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Primary (Non-Autistic) Motor Stereotypies

Primary motor stereotypies (also called stereotypic movement disorder), are rhythmic, repetitive, fixed, predictable, purposeful, but purposeless movements that occur in children who are otherwise developing normally. Examples of primary motor stereotypies are flapping and waving of the arms, hand flapping, head nodding and rocking back and forth.

These movements usually appear in the first three years of a child’s life and often continue. Though primary motor stereotypies are fairly common, the cause is unknown.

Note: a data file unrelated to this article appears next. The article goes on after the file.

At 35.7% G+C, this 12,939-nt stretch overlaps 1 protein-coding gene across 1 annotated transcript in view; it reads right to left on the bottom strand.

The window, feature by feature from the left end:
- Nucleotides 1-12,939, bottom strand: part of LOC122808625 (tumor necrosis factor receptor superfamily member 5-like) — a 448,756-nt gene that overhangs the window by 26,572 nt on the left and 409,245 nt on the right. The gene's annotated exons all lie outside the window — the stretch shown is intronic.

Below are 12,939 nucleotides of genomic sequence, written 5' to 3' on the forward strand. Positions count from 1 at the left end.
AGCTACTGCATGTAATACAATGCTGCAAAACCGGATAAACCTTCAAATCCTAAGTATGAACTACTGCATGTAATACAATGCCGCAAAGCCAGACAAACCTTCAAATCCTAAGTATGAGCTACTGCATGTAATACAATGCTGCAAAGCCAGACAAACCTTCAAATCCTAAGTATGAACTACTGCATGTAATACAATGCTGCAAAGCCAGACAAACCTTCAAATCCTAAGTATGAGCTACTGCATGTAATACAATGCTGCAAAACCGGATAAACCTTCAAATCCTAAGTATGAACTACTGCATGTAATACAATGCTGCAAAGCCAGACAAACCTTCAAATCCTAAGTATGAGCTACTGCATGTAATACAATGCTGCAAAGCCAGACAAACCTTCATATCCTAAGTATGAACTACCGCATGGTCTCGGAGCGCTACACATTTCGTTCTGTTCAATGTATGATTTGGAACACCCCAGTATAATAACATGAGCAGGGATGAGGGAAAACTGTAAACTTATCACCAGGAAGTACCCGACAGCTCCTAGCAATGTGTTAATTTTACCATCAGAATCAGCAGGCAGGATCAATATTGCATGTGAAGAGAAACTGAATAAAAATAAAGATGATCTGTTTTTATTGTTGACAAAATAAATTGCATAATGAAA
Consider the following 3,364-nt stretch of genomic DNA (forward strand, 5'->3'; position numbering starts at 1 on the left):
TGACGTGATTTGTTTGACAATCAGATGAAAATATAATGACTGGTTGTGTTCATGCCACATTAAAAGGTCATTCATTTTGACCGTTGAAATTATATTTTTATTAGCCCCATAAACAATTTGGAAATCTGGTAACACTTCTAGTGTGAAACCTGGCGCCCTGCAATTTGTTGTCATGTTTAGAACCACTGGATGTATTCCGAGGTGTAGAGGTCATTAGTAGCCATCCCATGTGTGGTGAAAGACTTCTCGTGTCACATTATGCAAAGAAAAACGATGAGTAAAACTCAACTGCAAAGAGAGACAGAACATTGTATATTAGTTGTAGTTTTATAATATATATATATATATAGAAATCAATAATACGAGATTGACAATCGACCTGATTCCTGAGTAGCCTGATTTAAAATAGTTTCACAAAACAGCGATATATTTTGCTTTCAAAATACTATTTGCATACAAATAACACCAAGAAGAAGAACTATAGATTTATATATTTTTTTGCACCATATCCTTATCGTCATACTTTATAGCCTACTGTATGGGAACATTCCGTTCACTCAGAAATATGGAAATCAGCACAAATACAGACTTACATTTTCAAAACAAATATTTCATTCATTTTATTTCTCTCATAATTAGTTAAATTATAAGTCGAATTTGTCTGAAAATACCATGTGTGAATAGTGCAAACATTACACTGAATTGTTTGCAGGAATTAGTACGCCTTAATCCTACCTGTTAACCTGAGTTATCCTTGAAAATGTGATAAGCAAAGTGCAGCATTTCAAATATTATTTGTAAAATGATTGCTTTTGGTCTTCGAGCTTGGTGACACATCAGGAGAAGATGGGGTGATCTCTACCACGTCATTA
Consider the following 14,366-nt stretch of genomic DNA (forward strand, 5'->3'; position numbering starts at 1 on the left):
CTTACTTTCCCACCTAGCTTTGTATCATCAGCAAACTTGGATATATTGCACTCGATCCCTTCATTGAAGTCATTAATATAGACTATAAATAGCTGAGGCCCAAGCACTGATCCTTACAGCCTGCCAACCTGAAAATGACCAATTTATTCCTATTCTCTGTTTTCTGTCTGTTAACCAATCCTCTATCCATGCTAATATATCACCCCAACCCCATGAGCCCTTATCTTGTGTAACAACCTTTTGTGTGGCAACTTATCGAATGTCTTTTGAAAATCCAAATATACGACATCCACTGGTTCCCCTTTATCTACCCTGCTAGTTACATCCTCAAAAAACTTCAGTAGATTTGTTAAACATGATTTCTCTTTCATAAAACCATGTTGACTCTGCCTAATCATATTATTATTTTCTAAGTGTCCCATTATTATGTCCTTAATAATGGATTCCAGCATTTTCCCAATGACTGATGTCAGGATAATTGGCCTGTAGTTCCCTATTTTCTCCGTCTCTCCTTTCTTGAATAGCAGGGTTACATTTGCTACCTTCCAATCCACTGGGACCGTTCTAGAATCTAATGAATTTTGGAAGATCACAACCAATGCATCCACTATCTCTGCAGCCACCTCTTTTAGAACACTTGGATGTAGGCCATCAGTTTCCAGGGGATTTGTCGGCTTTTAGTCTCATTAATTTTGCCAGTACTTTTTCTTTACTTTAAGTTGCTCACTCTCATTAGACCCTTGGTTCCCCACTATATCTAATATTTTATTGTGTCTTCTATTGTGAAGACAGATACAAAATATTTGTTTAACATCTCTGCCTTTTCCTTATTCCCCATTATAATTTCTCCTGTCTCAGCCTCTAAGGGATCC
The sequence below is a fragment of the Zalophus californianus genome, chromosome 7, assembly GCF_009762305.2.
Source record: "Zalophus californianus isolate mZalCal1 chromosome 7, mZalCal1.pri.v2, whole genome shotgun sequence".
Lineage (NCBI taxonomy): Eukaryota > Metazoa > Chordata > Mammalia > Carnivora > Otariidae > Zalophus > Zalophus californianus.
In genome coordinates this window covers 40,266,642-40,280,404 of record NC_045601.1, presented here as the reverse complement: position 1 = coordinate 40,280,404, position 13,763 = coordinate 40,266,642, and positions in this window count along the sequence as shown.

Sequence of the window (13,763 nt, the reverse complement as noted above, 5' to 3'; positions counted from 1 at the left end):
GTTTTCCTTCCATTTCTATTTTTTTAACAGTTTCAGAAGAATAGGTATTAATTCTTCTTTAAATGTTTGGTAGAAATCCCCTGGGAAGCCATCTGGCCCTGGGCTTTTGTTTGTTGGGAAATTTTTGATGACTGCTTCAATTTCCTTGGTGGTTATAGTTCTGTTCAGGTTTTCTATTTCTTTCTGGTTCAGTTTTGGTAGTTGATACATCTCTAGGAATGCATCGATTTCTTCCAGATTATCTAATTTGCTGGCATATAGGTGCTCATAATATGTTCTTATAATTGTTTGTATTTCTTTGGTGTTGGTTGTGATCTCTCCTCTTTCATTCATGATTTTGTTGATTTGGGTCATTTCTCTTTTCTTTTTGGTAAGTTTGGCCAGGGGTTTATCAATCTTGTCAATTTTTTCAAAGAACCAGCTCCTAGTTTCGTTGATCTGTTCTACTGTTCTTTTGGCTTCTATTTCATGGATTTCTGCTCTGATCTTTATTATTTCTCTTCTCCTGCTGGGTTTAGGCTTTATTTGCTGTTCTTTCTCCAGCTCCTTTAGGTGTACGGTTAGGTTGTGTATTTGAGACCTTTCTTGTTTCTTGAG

Motor stereotypies can also occur in children who have developmental problems, for example a child with autism, mental retardation, or vision or hearing impairment. In such cases where a behavioral or neurological disorder has been diagnosed, the movements are called secondary motor stereotypies.

Thanks to generous support from the Nesbitt-McMaster Foundation, we offer this online resource for parents like you who are looking for answers.

Learn more about primary motor stereotypies:

In the News

A new study by Dr. Harvey Singer and his team indicates a possible link between GABA and glutamate dysfunction and primary complex motor stereotypies.

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